Baking stuffing on a sheet pan ensures a high ratio of crispy edges to custardy center. If you like a more traditional pan, use whatever you have -- this recipe will yield enough for several vessels: two 9 x 13-inch casseroles, a casserole pan and a small sheet pan, a large sheet pan and a small casserole dish, etc.
Also, feel free to tailor the add-ins to your liking. I like a small amount of bacon, pancetta, or sausage. Celery and onion (or leeks) and sage are a must for me. I like to remove the crusts from the bread and dry out the cubes in the oven versus letting them stale on their own. A small amount of wine or Cognac adds a bit of flavor but isn't necessary. A flavorful stock and a lot of it will ensure the stuffing stays creamy in the center as it crisps on the edges. Baking the stuffing covered with foil for the first 30 minutes moreover helps ensure the center of the stuffing will not dry out.
To separate the brussels sprout leaves: Make a cut above the stem a little bit higher than you would normally. Then, using a paring knife, core each sprout. Then, peel away the leaves. When you reach the heart of the sprout, it will be really hard to peel anymore leaves. Stop peeling and either thinly slice the hearts or save them for a future roasting recipe. —Alexandra Stafford
15 to 20
large loaves of bread (about 2 3/4 pounds before crusts are removed / 2 pounds once crust is removed)
small bunch sage
brussels sprouts, stemmed, cored, and leaves separated (see notes above)
Cognac, white wine, or sherry
3 to 4 cups
chicken or turkey stock
Freshly cracked pepper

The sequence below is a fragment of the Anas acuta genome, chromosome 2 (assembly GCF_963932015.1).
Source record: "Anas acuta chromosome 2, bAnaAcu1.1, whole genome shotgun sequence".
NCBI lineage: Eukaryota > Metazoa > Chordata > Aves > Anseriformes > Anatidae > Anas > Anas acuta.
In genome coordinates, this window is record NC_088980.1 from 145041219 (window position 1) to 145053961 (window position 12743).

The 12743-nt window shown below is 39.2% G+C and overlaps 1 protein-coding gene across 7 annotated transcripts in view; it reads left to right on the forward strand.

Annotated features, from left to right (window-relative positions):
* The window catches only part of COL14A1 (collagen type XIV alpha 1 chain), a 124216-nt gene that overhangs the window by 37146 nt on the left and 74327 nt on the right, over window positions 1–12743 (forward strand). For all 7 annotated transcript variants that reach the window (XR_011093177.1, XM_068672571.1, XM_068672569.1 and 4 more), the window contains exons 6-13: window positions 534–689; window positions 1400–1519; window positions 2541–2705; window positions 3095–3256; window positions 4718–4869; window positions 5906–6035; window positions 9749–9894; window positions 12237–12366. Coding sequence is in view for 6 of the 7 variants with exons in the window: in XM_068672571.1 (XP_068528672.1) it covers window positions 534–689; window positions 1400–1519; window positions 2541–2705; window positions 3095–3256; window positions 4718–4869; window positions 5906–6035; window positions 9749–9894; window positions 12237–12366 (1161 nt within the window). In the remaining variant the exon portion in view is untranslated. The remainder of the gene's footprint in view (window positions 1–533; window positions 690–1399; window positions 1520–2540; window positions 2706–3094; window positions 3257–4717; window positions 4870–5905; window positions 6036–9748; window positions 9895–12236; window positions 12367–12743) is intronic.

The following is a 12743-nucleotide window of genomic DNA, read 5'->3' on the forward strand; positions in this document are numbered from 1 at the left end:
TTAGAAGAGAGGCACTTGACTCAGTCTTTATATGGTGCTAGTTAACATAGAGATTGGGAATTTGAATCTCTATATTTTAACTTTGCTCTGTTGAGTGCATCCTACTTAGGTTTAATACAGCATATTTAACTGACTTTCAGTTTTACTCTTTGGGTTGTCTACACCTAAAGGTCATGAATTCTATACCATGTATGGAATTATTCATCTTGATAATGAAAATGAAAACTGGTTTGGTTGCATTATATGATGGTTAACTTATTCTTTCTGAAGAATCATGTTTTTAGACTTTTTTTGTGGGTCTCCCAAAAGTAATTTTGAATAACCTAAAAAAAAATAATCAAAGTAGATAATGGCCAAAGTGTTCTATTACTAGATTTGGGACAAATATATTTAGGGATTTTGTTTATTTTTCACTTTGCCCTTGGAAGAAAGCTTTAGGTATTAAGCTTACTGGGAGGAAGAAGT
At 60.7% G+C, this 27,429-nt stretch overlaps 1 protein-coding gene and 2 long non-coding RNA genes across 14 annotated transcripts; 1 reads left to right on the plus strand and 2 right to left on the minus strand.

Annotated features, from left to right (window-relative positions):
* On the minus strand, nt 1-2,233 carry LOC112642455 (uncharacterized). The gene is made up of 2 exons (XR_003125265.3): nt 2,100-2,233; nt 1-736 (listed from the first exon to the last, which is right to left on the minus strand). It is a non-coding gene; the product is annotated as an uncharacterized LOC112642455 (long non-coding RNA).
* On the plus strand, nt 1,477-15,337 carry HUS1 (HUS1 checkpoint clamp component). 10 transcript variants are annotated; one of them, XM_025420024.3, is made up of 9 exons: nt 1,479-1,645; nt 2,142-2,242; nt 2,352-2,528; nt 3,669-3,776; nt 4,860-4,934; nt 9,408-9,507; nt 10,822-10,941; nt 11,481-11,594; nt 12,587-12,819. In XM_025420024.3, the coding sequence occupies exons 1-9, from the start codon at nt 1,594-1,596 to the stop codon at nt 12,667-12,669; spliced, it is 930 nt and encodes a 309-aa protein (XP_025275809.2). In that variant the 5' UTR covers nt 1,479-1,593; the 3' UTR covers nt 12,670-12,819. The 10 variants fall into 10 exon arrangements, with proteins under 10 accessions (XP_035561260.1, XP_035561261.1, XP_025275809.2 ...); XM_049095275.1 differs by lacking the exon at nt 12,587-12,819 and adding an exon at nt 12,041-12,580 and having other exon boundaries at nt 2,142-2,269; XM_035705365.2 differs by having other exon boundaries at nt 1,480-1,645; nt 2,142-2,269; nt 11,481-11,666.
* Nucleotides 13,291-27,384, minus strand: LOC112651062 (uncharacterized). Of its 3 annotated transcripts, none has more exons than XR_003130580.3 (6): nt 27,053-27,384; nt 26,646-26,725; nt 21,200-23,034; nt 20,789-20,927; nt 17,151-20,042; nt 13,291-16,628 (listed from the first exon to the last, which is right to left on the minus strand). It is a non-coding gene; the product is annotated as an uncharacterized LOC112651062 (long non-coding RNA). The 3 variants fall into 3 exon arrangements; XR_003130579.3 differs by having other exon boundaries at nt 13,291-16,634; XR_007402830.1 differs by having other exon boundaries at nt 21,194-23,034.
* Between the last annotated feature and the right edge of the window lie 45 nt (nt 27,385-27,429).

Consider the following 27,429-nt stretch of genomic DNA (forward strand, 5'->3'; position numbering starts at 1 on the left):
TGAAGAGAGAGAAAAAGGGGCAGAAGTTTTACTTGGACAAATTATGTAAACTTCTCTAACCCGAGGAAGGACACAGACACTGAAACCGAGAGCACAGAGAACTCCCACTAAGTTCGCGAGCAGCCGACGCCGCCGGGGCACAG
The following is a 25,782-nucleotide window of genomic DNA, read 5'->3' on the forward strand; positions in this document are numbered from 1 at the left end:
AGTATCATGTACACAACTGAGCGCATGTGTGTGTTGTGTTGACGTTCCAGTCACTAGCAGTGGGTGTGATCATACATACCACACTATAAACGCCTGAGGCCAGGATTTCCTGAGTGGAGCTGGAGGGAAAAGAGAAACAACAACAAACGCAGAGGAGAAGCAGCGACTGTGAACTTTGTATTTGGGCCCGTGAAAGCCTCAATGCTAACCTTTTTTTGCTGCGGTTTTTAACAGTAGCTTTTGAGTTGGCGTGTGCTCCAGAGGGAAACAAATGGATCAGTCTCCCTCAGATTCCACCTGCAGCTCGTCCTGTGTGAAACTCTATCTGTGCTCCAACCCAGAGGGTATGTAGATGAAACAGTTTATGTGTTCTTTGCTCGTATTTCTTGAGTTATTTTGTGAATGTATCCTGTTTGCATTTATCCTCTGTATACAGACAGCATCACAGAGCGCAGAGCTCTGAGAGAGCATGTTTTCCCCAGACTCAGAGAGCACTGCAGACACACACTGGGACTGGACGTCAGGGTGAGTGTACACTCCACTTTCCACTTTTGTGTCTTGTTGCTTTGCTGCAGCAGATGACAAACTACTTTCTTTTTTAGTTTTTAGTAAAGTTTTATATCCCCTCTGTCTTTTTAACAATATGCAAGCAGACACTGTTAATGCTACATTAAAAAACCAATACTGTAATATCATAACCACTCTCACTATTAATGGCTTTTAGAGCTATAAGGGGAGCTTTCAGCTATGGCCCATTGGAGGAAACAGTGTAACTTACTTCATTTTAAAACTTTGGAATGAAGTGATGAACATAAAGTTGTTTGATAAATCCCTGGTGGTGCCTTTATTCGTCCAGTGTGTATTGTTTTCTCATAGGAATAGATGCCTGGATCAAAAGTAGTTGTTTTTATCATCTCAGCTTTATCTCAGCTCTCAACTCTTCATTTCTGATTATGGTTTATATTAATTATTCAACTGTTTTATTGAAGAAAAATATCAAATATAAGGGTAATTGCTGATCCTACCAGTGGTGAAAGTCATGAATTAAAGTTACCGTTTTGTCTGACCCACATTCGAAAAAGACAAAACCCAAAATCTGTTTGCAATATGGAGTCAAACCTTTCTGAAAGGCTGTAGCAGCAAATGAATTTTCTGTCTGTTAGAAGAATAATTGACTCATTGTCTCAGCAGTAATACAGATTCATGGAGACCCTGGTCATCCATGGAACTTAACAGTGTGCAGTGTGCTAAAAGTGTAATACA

In This Recipe
Preheat the oven to 275º F. Remove the crusts of the bread. (Discard or save the crusts for breadcrumbs.) Tear or slice the bread into cubes or shards about 1-inch square. Spread bread onto two sheet pans. Place pans in the oven for about 45 minutes, rotating the pans halfway. Set pans aside to cool. Once bread is completely cool, transfer it to one very large mixing bowl or to two large mixing bowls.
Meanwhile, place pancetta in a large sauté pan over medium to medium-low heat. Cook until fat is rendered and pancetta is crisp -- adjust the heat as necessary to avoid burning. Transfer pancetta to a plate.
Preheat oven to 350º F. Add 4 tablespoons butter to the pan along with the diced onions and celery. Cook over medium heat with a pinch of salt until translucent, about 5 minutes. Add the minced sage and the brussels sprout leaves, toss to coat, then transfer contents of the pan to the bowl of dried bread.
Add Cognac or wine to pan and cook until it has nearly reduced, scraping up any bits on the bottom of the pan. Add the remaining 4 tablespoons of butter, then scrape the contents into the bowl of bread. Add crispy pancetta bits to bowl, too.
Add two cups of stock, a big pinch of salt, and freshly cracked pepper to taste to the bowl of bread. Toss to coat. Taste. Add more salt if necessary -- this is your last chance to ensure the stuffing is sufficiently seasoned before the eggs are added. Whisk eggs with one cup of the remaining stock. Pour into the bowl of bread and toss to coat. Each cube of bread should feel saturated with liquid. There shouldn't be any liquid sitting in the bottom of the bowl, however, but if there is, toss the bread again and let it sit for 5 minutes. If the bread seems dry, add more stock, 1/2 cup at a time.
Choose your vessels (see notes above) and grease each lightly with butter. Transfer bread to vessels and cover each with foil. Bake for 30 minutes at 350º F covered with foil. Raise the temperature to 425º F and bake for 10 to 20 minutes longer depending on your oven. If the stuffing isn't browning, you can turn the temperature up to 450º F, just be sure to keep an eye on it -- it will burn quickly. Let rest five minutes before serving.